Odd vs Even number Psychology

Photo by Nick Hillier on Unsplash

Classification of Things

The ability to classify objects is crucial to thinking. We place objects into categories which helps us predict it capabilities and features. For example you hear a bark outside your house and you instantly categorise the sound to be of a dog. You can now predict that it will be four-legged animal who might want to chase a ball or gnaw on a stick. In this way, the defined categories enable you to use your past experience and help in understanding new situations.

In case of numbers, we often categories then into prime, composite, binary, decimal etc.. but the most common of them, ODD and EVEN.

I was startled when a fellow colleague asked me “Why does MS Word have only even number font sizes predefined?” My first response was that, “even numbers look to be pleasing”. I knew this was in someway right, but it was only my opinion which had no facts to prove. And a UX designer relies on research, not baseless opinions. So, my study on Number Psychology began.

Public Polling

I did a quick read about the cognitive behind numbers and headed out straight to polling. I asked 185 different people (different countries, different culture, different religion) about their most liked number. It was a random question which startled people but, that was the whole point. I did not want them to give it a lot of thought and come up with an answer. Just think of all numbers between 1 to 10 and pick the one which pleases you the most.


49% liked then number 7

24% liked the number 3

19% liked the number 1

8% Others

While some of the choices were based on factors like Astrology, Birth date, Family number etc, most of the choices were personality based. And so, there was still a clear winner amongst all.


Number 7

It is interesting that our favourite number is 7, an odd number, when even numbers are more liked and seen as calmer and better than odd numbers. In fact, in my survey, favourite numbers are much more likely to be odd than even. Our response is determined by arithmetic. The numbers 1 and 10 don’t feel random enough, neither does 2, nor the other even numbers, nor 5, which is right in the middle … So we quickly eliminate all the numbers, leaving us with 7, since 7 is the only number that cannot be divided or multiplied within the first 10. Seven “feels” more random. It feels different from the others, more special, because — arithmetically speaking — it is.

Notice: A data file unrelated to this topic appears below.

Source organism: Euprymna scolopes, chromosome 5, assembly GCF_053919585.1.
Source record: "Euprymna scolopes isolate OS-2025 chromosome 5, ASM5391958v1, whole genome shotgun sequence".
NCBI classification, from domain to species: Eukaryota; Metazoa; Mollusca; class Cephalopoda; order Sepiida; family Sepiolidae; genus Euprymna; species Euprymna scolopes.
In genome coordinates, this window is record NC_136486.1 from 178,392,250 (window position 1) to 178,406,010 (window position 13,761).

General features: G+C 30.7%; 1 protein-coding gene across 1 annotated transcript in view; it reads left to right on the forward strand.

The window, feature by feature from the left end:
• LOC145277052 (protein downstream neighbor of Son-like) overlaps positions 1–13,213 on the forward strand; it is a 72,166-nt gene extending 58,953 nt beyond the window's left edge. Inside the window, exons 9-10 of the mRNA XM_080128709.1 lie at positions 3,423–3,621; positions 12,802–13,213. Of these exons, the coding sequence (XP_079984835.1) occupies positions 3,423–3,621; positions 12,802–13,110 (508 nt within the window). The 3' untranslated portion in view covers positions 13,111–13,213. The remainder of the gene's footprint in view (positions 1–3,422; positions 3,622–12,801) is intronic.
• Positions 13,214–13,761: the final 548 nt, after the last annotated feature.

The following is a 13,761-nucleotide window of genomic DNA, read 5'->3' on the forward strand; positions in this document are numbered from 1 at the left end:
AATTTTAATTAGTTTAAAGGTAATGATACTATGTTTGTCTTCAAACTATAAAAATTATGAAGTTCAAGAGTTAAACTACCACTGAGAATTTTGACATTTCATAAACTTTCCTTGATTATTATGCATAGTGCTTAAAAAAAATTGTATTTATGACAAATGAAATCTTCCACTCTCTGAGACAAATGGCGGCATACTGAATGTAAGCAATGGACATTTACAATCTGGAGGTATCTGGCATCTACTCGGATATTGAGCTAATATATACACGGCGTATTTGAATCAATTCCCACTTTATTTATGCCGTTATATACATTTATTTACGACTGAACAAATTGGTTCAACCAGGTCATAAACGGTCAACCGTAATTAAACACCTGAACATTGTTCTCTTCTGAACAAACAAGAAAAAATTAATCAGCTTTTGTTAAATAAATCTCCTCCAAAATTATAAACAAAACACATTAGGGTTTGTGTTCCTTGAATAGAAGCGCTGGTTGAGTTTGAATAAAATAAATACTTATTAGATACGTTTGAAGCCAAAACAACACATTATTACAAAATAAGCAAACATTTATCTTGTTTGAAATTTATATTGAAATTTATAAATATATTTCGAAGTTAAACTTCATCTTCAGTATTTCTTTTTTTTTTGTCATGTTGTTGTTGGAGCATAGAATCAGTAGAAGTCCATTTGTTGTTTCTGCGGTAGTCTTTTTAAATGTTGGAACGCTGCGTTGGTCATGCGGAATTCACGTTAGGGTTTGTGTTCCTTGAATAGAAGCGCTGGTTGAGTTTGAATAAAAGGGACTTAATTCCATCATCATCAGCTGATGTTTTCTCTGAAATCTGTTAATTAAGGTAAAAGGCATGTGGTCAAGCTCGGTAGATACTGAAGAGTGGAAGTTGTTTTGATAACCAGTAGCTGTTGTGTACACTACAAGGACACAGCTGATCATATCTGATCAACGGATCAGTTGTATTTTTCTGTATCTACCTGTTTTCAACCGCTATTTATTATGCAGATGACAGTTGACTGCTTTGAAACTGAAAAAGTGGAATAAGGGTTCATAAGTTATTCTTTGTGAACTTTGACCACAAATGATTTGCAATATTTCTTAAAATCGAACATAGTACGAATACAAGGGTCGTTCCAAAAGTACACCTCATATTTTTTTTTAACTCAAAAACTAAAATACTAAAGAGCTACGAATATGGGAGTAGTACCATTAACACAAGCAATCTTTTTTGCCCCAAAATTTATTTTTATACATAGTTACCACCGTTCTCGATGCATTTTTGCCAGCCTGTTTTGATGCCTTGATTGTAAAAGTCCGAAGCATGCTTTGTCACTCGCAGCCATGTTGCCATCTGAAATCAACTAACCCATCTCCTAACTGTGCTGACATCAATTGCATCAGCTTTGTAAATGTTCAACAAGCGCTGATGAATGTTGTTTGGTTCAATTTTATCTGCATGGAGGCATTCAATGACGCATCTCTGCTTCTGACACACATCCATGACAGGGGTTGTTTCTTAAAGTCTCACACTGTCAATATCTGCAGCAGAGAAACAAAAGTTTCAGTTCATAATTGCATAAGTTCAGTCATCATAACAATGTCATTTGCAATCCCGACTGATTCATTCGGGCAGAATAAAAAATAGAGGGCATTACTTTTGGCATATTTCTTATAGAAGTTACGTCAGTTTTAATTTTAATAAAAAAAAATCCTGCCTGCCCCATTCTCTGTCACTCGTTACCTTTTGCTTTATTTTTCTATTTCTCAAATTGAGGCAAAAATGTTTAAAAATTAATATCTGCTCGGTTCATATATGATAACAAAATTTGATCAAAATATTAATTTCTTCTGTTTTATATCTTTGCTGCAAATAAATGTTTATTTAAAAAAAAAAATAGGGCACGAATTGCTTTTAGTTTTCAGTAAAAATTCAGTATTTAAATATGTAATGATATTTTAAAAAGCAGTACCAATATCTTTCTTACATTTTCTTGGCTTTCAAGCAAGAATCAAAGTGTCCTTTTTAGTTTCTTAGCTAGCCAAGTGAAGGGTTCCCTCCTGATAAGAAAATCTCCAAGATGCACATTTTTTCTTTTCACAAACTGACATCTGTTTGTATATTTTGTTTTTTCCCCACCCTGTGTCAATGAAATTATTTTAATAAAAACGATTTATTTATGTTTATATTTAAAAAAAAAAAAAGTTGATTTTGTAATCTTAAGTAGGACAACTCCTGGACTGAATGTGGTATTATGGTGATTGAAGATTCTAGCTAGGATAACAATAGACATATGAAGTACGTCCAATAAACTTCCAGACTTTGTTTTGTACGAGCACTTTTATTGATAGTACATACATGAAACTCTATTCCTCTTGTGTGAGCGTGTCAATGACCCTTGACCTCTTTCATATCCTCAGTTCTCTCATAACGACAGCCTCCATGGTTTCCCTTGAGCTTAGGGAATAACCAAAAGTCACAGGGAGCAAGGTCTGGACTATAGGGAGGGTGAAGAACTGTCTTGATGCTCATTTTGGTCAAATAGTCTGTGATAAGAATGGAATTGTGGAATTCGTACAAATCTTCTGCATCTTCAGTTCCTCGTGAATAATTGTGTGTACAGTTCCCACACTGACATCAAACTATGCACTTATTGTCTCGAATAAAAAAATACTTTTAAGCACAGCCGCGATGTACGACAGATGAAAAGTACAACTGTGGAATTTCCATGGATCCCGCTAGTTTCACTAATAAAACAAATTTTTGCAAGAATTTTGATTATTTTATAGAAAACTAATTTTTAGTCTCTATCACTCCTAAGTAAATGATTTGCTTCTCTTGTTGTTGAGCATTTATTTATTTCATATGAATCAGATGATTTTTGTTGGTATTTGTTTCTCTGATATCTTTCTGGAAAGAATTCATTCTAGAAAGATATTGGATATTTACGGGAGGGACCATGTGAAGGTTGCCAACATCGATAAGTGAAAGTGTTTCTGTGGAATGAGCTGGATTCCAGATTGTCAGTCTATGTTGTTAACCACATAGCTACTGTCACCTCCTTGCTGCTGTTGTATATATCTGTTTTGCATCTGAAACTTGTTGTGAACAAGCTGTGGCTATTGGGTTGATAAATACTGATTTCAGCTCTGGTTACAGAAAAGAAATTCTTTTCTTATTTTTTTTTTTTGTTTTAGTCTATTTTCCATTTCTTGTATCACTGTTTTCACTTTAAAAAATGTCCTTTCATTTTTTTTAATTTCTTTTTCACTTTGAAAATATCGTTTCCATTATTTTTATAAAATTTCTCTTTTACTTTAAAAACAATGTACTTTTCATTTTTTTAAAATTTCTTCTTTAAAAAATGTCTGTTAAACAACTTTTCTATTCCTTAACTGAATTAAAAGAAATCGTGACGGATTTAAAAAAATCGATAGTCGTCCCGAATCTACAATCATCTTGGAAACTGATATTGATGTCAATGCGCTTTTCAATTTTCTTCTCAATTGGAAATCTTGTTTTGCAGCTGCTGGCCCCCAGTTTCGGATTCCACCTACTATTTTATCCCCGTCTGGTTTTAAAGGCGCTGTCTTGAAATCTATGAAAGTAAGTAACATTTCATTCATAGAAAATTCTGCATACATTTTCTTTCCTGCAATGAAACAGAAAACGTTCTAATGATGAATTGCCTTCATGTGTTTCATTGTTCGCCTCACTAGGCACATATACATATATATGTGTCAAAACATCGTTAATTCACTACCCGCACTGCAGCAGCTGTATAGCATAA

From religious connections to being the ultimate “lucky” number, 7 is a number that we all seem to gravitate towards. Some of the numbers mentioned below are bound to cultural beliefs and superstitions, but seven safely seems to be a worldwide favourite. The number could be our favourite due to its constant presence in our world and religion. Here are just a few:

7 Deadly sins, 7 colors in the rainbow, 7 continents in the world

Religion: Seven days to create the earth, seven deadly sins, seven heavens.

Earth: Seven colours in the rainbow, seven continents, seven wonders of the world.

From a marketing perspective, the number 7 is a people pleaser that should be easy to implement. Examples: Jack Daniels Old No.7, 7-UP, 7 Stars.

The Odd Effect — an experiment

Terence Hines of Pace University in the US conducted another experiment that helps explain why we view odd and even numbers differently. He displayed pairs of digits on a screen. These would be both odd, like 1 and 3; both even, like 6 and 8; or one of each, like 1 and 6.


Participants were asked to press a button only when either both digits were even or both digits were odd.

On average it took respondents 20% longer to press the button when both digits were odd. He calls it the “odd effect” — it takes our brains longer to process odd numbers. They are literally more thought-provoking.

Art Gallery - Odd number showcases

At an art gallery, most of the times, we find then number of paintings on a wall to be odd numbered. This is because, even numbers bring symmetry and we tend to ignore them as they become a part of the ecosystem. But the moment, there are odd numbered structures on the wall, we loose the ability to group them automatically and thereby gaze at it for a while. This attracts attention.

To answer my colleagues question of even numbered font sizes in MS-Word or other applications,

  1. Even number makes you think less, it has less of attention seeking capability. While drafting a letter or writing a memo, font sizes are important but not the primary role. Hence, major focus need not be given to the font size. It is one of the most frequently traversed secondary journey which the user must get accustomed to. Hence the even number.
  2. Also, standard font sizes across devices/paper sizes are generally even numbered. So, helps in maintaining standards.


Even numbers feel more homely, friendly and must be used at all times when seeking attention is not the primary objective. Whenever we need focus on a subject and demand the users attention, try using odd sequence numbers.

References and Inspiration: